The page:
Tuesday, April 24, 2007

California to Energy Producers: Not in Our State

Irvine, CA—After an intense four-year struggle, Australian energy company BHP Billiton's attempt to build a Liquefied Natural Gas facility off the coast of California has been effectively killed by the state's Lands Commission, which voted 2-1 that its "Environmental Impact Report" was unsatisfactory.

"When we in California experience our next energy crisis—or the next time we complain about our exorbitant gas and electric bills—we should remember the fate of BHP Billiton," said Alex Epstein, a junior fellow at the Ayn Rand Institute. "That company wanted to build a plant that could satisfy up to 15 percent of Californians' energy needs—a plant that did everything possible to maximize safety and minimize pollution. And what did it get in return? Nearly half a decade of obstruction from California's endless constellation of environmental bureaucracies—and seething opposition from environmental groups that oppose every single practical form of energy production, from coal to oil to gas to nuclear power. The message California sends to any would-be producers of plentiful energy is obvious: Not in Our State.

"California and many other states are riddled with laws based on environmentalist hostility toward industrial energy. These laws must be replaced with a respect for property rights and an appreciation for the incomparable value that is industrial energy. Fossil fuels and nuclear power are the lifeblood of our civilization; without them, the average American's food, clothing, shelter, and medical care would be impossible. And, contrary to claims that we must abandon fossil fuels to protect against alleged weather disasters caused by global warming, fossil fuels are vitally necessary to build the buildings and power the technologies that protect us from dangerous weather.

"The anti-industrial mentality of environmentalists must be rejected, in word and in law, by everyone who truly cares about human life."

Copyright © 2007 Ayn Rand® Institute. All rights reserved.


**********

Galileo Blogs comments:

"NIMBY" which stands for "Not In My Back Yard" has entered the lexicon. In very few places do Americans want the industrial machines that power their houses and fuel their cars, that light up the Internet, that keep them warm in the winter, and cool in the summer. Americans want the consequences of capitalism, but not the means. Americans want all of the abundant, comforting, life enhancing things that capitalism makes, but none of the seemingly dirty, noisy, unsightly machines that do the making. I, for one, find an industrial plant beautiful. I salute its role in supplying me with the things that make my life modern and civilized.

Nevertheless, whether you find an industrial plant beautiful or not, you should have no political authority to tell an industrialist whether he should build it. It is his right; it is his property. Of course, by building the plant, the industrialist benefits our lives, whether we like it or not, whether we approved of it or not.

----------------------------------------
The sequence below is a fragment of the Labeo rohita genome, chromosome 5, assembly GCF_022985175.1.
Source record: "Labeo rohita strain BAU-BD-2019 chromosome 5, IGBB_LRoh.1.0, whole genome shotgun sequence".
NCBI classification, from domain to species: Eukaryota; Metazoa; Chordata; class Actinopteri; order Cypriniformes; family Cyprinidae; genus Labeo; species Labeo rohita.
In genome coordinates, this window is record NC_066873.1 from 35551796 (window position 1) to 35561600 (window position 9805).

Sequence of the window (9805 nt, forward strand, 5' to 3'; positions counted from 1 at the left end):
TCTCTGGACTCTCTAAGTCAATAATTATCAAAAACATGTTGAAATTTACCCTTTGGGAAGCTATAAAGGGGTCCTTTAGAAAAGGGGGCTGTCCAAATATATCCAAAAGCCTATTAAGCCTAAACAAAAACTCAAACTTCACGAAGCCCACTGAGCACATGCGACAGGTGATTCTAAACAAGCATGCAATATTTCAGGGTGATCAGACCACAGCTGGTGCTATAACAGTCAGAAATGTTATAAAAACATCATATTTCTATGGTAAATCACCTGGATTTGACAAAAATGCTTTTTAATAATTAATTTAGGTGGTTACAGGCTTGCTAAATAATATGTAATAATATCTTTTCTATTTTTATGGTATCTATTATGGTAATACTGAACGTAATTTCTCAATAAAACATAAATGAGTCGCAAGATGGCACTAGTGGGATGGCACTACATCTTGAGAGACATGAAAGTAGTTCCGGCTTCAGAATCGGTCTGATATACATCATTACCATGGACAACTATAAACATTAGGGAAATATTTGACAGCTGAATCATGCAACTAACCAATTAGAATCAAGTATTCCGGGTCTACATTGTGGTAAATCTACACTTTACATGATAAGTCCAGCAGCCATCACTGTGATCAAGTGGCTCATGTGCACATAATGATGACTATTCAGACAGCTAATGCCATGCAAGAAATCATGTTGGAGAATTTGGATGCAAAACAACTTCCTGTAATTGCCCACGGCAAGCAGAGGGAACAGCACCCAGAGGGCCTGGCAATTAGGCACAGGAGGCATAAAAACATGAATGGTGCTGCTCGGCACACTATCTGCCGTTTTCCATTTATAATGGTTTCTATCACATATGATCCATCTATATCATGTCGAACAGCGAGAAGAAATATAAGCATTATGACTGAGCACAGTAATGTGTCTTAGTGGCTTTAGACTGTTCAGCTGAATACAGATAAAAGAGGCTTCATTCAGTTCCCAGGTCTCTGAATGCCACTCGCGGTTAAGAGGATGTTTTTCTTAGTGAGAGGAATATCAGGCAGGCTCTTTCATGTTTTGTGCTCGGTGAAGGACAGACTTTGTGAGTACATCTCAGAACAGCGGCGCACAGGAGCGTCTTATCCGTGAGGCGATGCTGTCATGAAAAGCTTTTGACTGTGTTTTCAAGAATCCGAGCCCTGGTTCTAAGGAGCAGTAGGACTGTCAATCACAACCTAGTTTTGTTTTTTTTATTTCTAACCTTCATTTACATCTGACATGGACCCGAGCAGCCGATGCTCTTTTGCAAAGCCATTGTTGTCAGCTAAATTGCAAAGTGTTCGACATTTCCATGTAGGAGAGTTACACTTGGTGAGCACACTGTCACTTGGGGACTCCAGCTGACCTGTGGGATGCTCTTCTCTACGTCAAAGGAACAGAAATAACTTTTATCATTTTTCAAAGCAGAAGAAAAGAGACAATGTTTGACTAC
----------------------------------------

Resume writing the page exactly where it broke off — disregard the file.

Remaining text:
The California Land Commission and all such similar agencies should be abolished immediately. Our survival, our standard of living depends on it.

6 comments:

Inspector said...

Cool picture, Galileo.

Good article, of course, as well.

Galileo Blogs said...

Thanks, Inspector.

In that vein, I recommend that every Objectivist (and everyone else, for that matter) should tour an industrial plant. It is quite a thing to behold up close. I have seen quite a few power plants over the years, and they never fail to impress me. The quiet competence of the engineers who run them, their cleanliness (as a rule, they are spit-polish clean), and the steady hum of the machines making electricity all inspire me.

When I think of these machines, I know that I've found my church. No vaulted spire of the most beautifully designed Gothic cathedral can evoke the same emotion in me that an industrial machine does.

The cathedral of Notre Dame or the illuminated towers of a refinery in the night sky? The choice is easy.

The former represents man's yearning for an unworldly ideal. The latter represents man's worldly ideal in action, on this earth.

Inspector said...

Galileo,

You know, it had never occurred to me to do that. That's a good idea. I'm definitely going to have to do that at some point.

Thanks!

z said...

Whenever I see someone use the acronym NIMBY in reference to environmentalists shutting down building, I like to remind them that NIMBY is just the friendly face of the more devious BANANA: Build Absolutely Nothing Anywhere Near Anything!

Galileo Blogs said...

Yes, most people are BANANAs, especially the Californians. Some people are only NIMBY and not yet BANANAs.

If I lived in California, it would make me bananas that because of the BANANAs, I pay 50% more for electricity than the average American, and a lot more for gasoline as well.

Kendall J said...

GB, I agree with your suggestion that people should go view industrial plants. My city actually has a park, called Overlook Park where you can view Dow Chemical's Michigan Operations. I used to go up there at night just to view the plant. Spectacular!